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Link Posted: 11/6/2017 12:08:01 AM EST
[Last Edit: 11/6/2017 6:21:59 PM EST by PWR]
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Originally Posted By TheSafeGuy:
Not dead, just a temporary break...

Wow, I don't recall any of the BF Gunsafes were made with the brown as a standard color. They were always Granite, Black or Sandstone. That would have been an option color as I recall, so there are probably very few made that color.
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Originally Posted By TheSafeGuy:
Originally Posted By PWR:
Thanks for all the great info, I hope this thread isn't dead!

TSG, do you know how many textured Chocolate Brown BF's have been sold, it seems like the vast majority are Sandstone and Granite?
Not dead, just a temporary break...

Wow, I don't recall any of the BF Gunsafes were made with the brown as a standard color. They were always Granite, Black or Sandstone. That would have been an option color as I recall, so there are probably very few made that color.
Glad you're better!

Recently purchased a chocolate brown BF7240 with brass trim, left-hand hinges and an ESL10XL lock. Man, this a beautifully unit and the electronic lock is very nice! Thanks for all your time spent on this post, I'm pretty sure I would have bought something else had I not seen it!

p.s. Frank Zykan was a real pleasure to work with too.
Link Posted: 12/8/2017 11:46:04 AM EST
Hi TSG, hope all the old parts are healing and you are doing better.

Waaay back you posted a list of MFG making a UL rated X6 product, it was a pretty short list as I recall, is this a new Chinese MFG to the trade?

Link Posted: 12/8/2017 3:19:50 PM EST
[Last Edit: 12/8/2017 3:20:18 PM EST by TheSafeGuy]
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Originally Posted By BGENE:
Hi TSG, hope all the old parts are healing and you are doing better.

Waaay back you posted a list of MFG making a UL rated X6 product, it was a pretty short list as I recall, is this a new Chinese MFG to the trade?

https://www.youtube.com/watch?v=7Qvr3joITSc
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Yea, I am doing pretty good now. It's been a madhouse getting caught up again after my recovery from hip replacement in October. Thanks for asking!

This company has been around for quite a while, selling under different names. Many Chinese companies manufacture under changing names and do most of their business under private labels. The COMFO brand is one of those new name, old company things to re-brand in an attempt to penetrate US markets. If you search the directories at MyHome@UL, the name CAMFO does not exist. There are at least two "distributors" I know of in the US that import these safes with their own label and pose as manufacturers, a practice that is becoming very commonplace. The company used to be an AMSEC customer out of Taiwan before they started sourcing from China. I visited them the first time way back in 1998 as I recall, when they were starting to sell our high-security safes in the Taiwan market.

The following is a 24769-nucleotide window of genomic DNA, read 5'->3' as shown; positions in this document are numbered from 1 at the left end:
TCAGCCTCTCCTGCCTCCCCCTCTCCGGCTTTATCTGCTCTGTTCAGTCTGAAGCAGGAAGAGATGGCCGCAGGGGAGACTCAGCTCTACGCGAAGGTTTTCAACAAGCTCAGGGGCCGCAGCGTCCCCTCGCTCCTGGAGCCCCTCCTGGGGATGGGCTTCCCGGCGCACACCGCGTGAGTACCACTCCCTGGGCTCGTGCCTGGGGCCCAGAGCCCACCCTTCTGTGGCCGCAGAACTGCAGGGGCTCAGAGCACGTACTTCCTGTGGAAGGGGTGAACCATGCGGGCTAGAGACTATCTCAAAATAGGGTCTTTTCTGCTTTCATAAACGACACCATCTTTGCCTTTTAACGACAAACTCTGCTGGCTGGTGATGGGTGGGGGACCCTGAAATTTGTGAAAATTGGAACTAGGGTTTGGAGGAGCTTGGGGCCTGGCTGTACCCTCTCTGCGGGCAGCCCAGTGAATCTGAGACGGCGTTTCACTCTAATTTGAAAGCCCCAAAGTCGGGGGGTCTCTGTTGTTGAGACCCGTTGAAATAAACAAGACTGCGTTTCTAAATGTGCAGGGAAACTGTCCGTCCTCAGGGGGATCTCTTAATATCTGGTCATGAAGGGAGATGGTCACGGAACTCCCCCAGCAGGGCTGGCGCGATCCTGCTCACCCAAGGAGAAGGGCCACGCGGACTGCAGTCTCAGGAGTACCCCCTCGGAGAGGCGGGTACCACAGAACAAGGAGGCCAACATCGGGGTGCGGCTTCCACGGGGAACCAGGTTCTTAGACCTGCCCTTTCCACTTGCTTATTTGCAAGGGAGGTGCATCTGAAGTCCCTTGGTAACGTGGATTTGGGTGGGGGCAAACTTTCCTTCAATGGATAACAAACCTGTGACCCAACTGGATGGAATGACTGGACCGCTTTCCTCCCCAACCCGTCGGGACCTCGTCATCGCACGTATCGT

Link Posted: 12/8/2017 5:43:18 PM EST
Interesting stuff and thanks for the U.L. link!
Link Posted: 12/31/2017 8:47:35 PM EST
MERRY CHRISTMASS And HAPPY NEW YEAR!

Wow. I almost had a heart attack looking for this thread. Was about to post "where is the TSG Thread?!?!"

It should be pinned.

Anyway, hope you are continuing to heal and having a good Holliday season. Thanks for all the information and help you have given us.

Best wishes from us all.
Link Posted: 12/31/2017 10:59:56 PM EST
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Originally Posted By Plattekill:
MERRY CHRISTMASS And HAPPY NEW YEAR!

Wow. I almost had a heart attack looking for this thread. Was about to post "where is the TSG Thread?!?!"

It should be pinned.

Anyway, hope you are continuing to heal and having a good Holliday season. Thanks for all the information and help you have given us.

Best wishes from us all.
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Happy new year to all. We have a surprise for those that come to SHOT this year.... pretty exciting.
Link Posted: 1/1/2018 11:33:31 AM EST
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Originally Posted By Plattekill:
MERRY CHRISTMASS And HAPPY NEW YEAR!

Wow. I almost had a heart attack looking for this thread. Was about to post "where is the TSG Thread?!?!"

It should be pinned.

Anyway, hope you are continuing to heal and having a good Holliday season. Thanks for all the information and help you have given us.

Best wishes from us all.
View Quote
HAPPY NEW YEAR!

It should be pinned. I am going to add to title and see.
Link Posted: 1/12/2018 4:52:38 PM EST
[Last Edit: 1/12/2018 5:40:01 PM EST by TheSafeGuy]
Guess we can let you guys in on the news...

It came very quietly.... UL has split the Residential Security Container (RSC) rating into three (3) Levels.